A discriminant analysis of principal components (DAPC) was performed using Adegenet v1.4-0 [80,81] to investigate the population and regional structure. DAPC aims to provide an efficient description of genetic clusters using synthetic variables, with the advantage that there is no assumption of random mating (i.e., Hardy–Weinberg equilibrium). The variables are constructed as linear combinations of the original variables (alleles) which have the largest between-group variance and the smallest within-group variance. Each eigenvalue created in the DAPC explains some variance in the PCA and the number of eigenvalues kept for the analysis will increase the cumulative variance explained. First, we calculated the differences between the two regions (native and naturalized), and then estimated the number of genetic clusters within the native populations using the directions within Adegenet documentation. Using this information, we visualized the genetic structure in a 2D PCA-like plot and employed this information to assign clusters to the individuals from naturalized populations (see below; Section 2.6 for details).
The program STRUCTURE v 2.3.1 was used to run the Bayesian model-based clustering method described by Pritchard et al. [82] using the admixture model with a correlated allele frequency to improve the clustering of closely related populations [83]. After preliminary tests were conducted to find the optimal burn-in period, we performed 15 independent runs for each value of K from one to 14 on all individuals, limited siblings, and for native (SW WA) individuals (all and limited siblings). Runs had a burn-in period of 100,000 iterations, followed by a sample of 900,000 Markov chain iterations. We used the Evanno method [84] in STRUCTURE HARVESTER [85] to determine the most appropriate number of clusters for the data. We then used CLUMPAK [86] to combine the results obtained from the 15 runs at each K and visualize the membership in clusters.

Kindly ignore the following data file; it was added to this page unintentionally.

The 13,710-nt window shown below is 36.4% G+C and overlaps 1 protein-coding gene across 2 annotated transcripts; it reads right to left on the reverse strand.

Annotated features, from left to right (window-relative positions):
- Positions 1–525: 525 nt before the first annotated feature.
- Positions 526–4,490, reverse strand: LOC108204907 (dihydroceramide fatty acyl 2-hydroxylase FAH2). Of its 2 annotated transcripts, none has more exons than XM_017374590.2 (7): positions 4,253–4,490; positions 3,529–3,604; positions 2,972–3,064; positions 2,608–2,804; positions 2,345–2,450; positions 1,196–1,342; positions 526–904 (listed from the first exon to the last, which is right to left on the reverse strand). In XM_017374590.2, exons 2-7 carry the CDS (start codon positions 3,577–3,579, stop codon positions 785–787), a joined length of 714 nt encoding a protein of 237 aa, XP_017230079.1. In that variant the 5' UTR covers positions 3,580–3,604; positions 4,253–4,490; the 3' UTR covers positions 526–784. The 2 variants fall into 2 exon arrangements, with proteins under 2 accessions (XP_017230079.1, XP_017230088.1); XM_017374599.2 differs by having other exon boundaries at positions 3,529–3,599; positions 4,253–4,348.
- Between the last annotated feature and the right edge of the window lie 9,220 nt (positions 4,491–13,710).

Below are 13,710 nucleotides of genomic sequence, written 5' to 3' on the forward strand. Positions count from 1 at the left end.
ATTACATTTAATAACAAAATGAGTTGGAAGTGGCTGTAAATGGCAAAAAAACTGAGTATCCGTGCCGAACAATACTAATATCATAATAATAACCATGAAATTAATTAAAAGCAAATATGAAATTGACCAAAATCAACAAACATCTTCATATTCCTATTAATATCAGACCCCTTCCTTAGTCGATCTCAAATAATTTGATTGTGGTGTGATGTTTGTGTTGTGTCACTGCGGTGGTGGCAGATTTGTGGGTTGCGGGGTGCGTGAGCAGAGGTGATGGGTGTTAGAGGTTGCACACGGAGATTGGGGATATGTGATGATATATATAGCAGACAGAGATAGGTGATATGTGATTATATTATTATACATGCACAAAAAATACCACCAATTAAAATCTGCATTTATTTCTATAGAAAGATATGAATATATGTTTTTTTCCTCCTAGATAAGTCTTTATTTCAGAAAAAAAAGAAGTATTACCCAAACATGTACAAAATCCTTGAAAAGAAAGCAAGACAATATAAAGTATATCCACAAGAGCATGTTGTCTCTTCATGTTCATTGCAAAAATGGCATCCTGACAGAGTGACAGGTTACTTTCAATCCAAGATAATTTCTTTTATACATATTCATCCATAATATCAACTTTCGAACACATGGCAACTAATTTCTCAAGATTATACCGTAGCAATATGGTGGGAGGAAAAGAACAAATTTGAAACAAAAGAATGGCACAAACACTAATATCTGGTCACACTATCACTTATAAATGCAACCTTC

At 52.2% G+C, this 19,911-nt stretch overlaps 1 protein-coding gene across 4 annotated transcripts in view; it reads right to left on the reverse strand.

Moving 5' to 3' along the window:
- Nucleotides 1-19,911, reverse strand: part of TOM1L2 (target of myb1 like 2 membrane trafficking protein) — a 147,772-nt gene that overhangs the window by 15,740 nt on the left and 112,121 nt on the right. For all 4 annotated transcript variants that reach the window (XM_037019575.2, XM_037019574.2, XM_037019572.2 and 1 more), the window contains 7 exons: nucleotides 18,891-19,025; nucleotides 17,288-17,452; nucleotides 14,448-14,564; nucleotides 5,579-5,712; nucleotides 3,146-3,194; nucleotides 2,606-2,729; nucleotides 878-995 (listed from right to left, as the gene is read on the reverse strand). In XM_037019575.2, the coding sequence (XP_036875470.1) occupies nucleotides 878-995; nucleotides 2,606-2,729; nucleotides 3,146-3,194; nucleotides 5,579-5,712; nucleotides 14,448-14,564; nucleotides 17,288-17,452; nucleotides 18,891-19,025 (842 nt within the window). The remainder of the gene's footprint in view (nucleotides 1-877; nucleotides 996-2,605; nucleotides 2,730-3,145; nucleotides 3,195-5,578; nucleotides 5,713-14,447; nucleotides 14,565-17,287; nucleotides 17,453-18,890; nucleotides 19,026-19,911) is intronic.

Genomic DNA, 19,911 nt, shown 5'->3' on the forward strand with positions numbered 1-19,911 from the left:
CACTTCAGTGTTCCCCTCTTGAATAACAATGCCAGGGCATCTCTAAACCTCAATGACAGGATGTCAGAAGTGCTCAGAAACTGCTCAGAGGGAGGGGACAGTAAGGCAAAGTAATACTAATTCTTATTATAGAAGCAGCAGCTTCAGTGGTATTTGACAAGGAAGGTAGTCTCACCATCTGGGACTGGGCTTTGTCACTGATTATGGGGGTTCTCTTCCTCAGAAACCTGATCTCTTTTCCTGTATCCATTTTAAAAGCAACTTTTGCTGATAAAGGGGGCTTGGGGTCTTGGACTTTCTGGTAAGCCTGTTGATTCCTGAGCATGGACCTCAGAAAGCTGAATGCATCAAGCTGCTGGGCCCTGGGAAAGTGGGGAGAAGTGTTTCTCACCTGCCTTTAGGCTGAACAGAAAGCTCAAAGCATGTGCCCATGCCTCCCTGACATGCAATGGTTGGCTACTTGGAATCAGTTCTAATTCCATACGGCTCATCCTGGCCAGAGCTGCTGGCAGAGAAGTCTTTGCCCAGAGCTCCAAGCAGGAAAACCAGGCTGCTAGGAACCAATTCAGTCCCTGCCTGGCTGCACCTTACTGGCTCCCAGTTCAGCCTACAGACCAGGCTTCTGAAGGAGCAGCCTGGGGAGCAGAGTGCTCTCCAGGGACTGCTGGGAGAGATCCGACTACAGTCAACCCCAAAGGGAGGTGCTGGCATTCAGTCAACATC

2.6. Assignment of Naturalized Individuals

Individuals of P. lophantha from naturalized areas in southeastern Australia (including islands) were assigned to the eight genetic clusters identified by DAPC in the native populations. To do this, we used the predict function to estimate a probability of assignment for each naturalized individual. We used image.plot from the fields v 10.3 package to visualize the assignments. The plot consisted of genetic clusters on the x-axis and naturalized individuals on the y-axis, with probability scores ranging from 0 (highly unlikely) to 1 (highly likely) for each combination (individual × cluster; 99 × 8).

2.7. Relationship between the Genetic Structure and Climate for Natural and Naturalized Populations

A Redundancy Analysis (RDA) in the R package Vegan [87] was used to identify differences in genetic–climate associations between the populations in native and naturalized regions. We calculated the relationship between precipitation, temperature, and genetic variation using climate data from worldclim: mean annual precipitation (BIO12); maximum temperature of the warmest month (BIO5); and isothermality (BIO3). Pearson’s correlation coefficient (PCC) was used to calculate the similarities between the three environmental variables, in order to ensure their independence and appropriateness for the analysis. PCC ranged from 1 (total positive correlation between the two variables) to −1 (total negative correlation). Population-level allele frequencies were the dependent variable used as the genetic data. To test the relationship between genotype and climate, we used the function rda on the genotypic data, and then fit the climate data to the genotype data using the envfit function employing 999 permutations. The results allowed us to compare how the genetic variation of the native and naturalized regions is differentially related to the climate.